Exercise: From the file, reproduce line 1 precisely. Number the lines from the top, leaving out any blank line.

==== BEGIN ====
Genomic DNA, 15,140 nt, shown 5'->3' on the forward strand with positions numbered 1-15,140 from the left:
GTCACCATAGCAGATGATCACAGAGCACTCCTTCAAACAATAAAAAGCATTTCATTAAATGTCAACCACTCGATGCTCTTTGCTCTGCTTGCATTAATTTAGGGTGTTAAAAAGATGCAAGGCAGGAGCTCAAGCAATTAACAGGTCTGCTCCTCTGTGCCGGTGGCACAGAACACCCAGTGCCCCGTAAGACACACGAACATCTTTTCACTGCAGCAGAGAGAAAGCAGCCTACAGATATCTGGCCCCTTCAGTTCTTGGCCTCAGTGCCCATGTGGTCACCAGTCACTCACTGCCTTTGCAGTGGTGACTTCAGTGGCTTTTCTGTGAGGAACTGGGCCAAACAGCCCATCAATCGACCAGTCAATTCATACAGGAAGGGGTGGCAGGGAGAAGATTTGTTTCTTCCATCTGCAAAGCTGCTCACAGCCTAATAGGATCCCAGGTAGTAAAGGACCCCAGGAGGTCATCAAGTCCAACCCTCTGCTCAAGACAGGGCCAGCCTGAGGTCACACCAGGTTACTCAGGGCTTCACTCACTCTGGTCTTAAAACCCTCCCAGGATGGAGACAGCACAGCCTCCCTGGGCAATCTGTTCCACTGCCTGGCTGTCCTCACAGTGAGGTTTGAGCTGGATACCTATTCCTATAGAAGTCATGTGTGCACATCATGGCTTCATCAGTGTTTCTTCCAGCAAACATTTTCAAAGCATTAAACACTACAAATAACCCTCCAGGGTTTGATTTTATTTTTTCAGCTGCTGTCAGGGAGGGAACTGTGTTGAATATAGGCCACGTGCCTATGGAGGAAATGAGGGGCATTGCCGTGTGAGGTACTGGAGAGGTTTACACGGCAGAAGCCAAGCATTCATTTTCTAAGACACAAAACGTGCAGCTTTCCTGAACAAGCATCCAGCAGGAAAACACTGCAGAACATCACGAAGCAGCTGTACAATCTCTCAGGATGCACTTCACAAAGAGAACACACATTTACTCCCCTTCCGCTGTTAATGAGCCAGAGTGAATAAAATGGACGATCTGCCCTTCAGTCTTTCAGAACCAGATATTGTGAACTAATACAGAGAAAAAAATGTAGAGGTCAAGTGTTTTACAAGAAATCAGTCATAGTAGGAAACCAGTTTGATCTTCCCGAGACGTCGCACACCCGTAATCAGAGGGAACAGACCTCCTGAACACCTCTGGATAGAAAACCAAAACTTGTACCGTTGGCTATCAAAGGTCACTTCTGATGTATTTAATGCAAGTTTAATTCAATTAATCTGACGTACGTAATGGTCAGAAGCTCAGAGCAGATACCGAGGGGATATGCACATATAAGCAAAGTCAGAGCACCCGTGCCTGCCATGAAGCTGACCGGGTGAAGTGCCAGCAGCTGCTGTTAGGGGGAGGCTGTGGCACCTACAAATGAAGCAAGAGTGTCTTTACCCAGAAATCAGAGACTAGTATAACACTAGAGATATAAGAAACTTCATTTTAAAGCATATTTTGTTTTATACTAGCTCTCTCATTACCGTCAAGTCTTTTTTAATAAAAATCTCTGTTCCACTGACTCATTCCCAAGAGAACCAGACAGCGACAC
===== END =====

Genomic DNA, 15,140 nt, shown 5'->3' on the forward strand with positions numbered 1-15,140 from the left: